The beauty of fly-fishing is that it’s dynamic. As colder temperatures invade the north, you can migrate south (or east, or west) and find some incredible fishing in an area you’ve never visited before. In fact, adapting to the seasons is a great way to improve your knowledge and skills by learning a new fishery and new techniques for targeting its prime species.
So, as we look towards the onset of winter, don’t give up entirely. There are plenty of destinations in the U.S. that actually begin to heat up when temperatures are dropping, and today we’re talking about five of them. But first, a quick note. Just because we’re listing these destinations, doesn’t mean they’re the only winter fishing destinations. As we covered in another article, you can still fly fish productively throughout the winter by using different tactics and taking advantage of the right weather conditions.
But, if you’re looking to getaway for a few days and wet a line that’s not going to freeze to your guides, then here are five great options to look into.
“The Natural State” is one of the most dynamic ecosystems in the lower 48. It represents an intersection between the Midwest, South, West, and holds some of the best fishing characteristics of each. Don’t be fooled—they get a proper winter in Arkansas. But, there are still some incredible fishing opportunities to behold during the coldest parts of the year.
There are mythically large brown trout swimming in the water of the White River and it can be a great winter fishery. But, beyond the White, you can explore the Little Red River for large browns, rainbows, and bass as well. And, if you want a fantastic tailwater experience, try out the Norfork (North Fork of the White River), a five-mile stretch below Norfork Dam.
As far as fishing goes, California seems to have it all. And, their embarrassment of riches happens to carry straight on through to the winter as well. Sure, you have plenty of saltwater opportunities, but we’re actually talking about freshwater in this case. From the high country to down south, you’re sure to find some active fish swimming against the backdrop of jaw-droppingly beautiful country.
One of your best bets is going to be The Trinity River. Due to traditionally milder coastal temperatures and conditions, it’s great for targeting large brown trout as well as steelhead that run into from the Klamath River. You could also try out the rivers of the Eastern Sierra Nevadas if they’re not buried in snow, but the Lower Sacramento River is a more dependable bet. It’s a great tailwater fishery with both rainbows and late-run salmon.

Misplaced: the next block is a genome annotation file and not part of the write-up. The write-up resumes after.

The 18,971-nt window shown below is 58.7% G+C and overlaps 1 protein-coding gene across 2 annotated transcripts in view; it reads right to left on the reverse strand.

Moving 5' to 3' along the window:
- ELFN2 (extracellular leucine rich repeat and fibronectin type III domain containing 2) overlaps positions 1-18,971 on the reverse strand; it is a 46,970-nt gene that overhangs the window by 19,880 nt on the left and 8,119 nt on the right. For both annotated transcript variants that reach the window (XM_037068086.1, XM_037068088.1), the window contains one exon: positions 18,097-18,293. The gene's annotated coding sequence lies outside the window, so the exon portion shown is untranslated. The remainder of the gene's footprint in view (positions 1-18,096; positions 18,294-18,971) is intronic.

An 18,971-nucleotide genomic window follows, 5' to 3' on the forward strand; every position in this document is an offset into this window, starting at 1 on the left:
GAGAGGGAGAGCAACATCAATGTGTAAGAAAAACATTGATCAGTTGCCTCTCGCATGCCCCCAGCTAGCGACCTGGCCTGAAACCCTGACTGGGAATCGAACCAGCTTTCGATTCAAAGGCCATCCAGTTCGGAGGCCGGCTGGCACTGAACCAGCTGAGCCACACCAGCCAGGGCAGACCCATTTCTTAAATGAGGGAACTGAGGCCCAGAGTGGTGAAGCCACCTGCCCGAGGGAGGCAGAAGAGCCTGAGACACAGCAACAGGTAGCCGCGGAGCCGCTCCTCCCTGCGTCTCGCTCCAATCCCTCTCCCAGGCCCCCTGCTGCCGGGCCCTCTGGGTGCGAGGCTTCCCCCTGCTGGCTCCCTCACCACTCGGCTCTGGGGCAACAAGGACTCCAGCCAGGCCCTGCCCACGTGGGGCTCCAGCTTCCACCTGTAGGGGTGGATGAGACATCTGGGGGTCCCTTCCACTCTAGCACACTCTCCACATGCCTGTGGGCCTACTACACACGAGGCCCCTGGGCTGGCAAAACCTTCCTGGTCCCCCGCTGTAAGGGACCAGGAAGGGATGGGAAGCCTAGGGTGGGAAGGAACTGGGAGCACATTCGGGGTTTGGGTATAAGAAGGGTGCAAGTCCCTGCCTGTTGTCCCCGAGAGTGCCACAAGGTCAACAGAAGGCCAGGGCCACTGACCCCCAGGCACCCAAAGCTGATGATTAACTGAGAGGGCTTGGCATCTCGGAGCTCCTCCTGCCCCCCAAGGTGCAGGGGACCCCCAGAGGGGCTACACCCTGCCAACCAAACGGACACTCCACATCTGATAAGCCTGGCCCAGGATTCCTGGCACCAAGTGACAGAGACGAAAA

Now, head up a little bit farther north and you’re getting to some of the most iconic fly-fishing in the country for any time of the year. But, Oregon’s coast is a great option for any angler who’s looking for something a little more dependable. As you head farther west, you’ll get gentler coastal temperatures, but be sure to pack your best rain gear.
On the top of the list is the fabled Rogue River, which is legendary for its King Salmon run near the coast, as well as its Chinook. If you’re into steelhead, then definitely check out the Umpqua River during the late fall or head to the Siletz River for its late-winter fishing. We could list dozens of other options, but the Coquille River and Nehalem River are two more standouts.
Of course, we can’t talk about winter fly-fishing without talking about saltwater and Florida is top of the list for anglers looking to hit the beach during the winter. Now, you may be surprised to hear that even Florida’s temperatures can plummet, but there are plenty of species that move into shallower waters and become easier targets.
If you’re looking to go way south, the Florida Keys are a great option to target bonefish during the winter months, but we think redfish are the way to go during winter. Across the state during late fall and winter, bull reds tend to move into shallower water during the “cool, but not cold” stretches. Or, if you’re wanting to battle the aggression of the snook, backcountry destinations throughout the Everglade mangroves hold these feisty targets. Long story short, there’s always plenty to do in the Sunshine State.
We’ll end this list with what we think is a bit of a hidden gem: Louisiana. They don’t call it the “Sportsman’s Paradise” for no reason, and the winter fishing lives up to the name. It boasts some of the most dependable and gentle winter months in the United States, without some of the crowds (and prices) that come with Floridian fame.
Across the marshy coast of Louisiana, you’ll find that winter is prime for targeting monster redfish, as well as schooling speckled trout as well. If you’re up for a bit of a journey, be sure to check out the Chandeleurs just off the Gulf Coast, which are renowned for their large schools of reds and specs. Don’t sleep on Louisiana.
So, where are you headed this winter? Drop a comment below and let us know some of your favorite spots for targeting fish when the frozen north is buried in snow.